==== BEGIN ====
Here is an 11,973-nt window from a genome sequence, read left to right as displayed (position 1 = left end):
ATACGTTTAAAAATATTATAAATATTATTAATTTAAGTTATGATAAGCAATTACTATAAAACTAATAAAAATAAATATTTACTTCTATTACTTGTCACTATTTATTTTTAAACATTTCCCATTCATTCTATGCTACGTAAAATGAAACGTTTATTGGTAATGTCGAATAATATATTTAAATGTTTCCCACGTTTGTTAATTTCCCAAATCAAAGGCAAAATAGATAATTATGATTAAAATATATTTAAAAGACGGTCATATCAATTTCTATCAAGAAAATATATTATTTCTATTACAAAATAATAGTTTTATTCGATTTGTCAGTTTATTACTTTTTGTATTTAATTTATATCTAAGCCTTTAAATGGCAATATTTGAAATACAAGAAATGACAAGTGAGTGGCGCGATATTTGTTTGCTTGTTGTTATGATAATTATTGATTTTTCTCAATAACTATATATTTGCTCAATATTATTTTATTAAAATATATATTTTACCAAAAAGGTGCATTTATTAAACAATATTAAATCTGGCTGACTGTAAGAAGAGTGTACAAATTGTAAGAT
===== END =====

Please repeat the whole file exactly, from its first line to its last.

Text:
Here is an 11,973-nt window from a genome sequence, read left to right as displayed (position 1 = left end):
ATACGTTTAAAAATATTATAAATATTATTAATTTAAGTTATGATAAGCAATTACTATAAAACTAATAAAAATAAATATTTACTTCTATTACTTGTCACTATTTATTTTTAAACATTTCCCATTCATTCTATGCTACGTAAAATGAAACGTTTATTGGTAATGTCGAATAATATATTTAAATGTTTCCCACGTTTGTTAATTTCCCAAATCAAAGGCAAAATAGATAATTATGATTAAAATATATTTAAAAGACGGTCATATCAATTTCTATCAAGAAAATATATTATTTCTATTACAAAATAATAGTTTTATTCGATTTGTCAGTTTATTACTTTTTGTATTTAATTTATATCTAAGCCTTTAAATGGCAATATTTGAAATACAAGAAATGACAAGTGAGTGGCGCGATATTTGTTTGCTTGTTGTTATGATAATTATTGATTTTTCTCAATAACTATATATTTGCTCAATATTATTTTATTAAAATATATATTTTACCAAAAAGGTGCATTTATTAAACAATATTAAATCTGGCTGACTGTAAGAAGAGTGTACAAATTGTAAGAT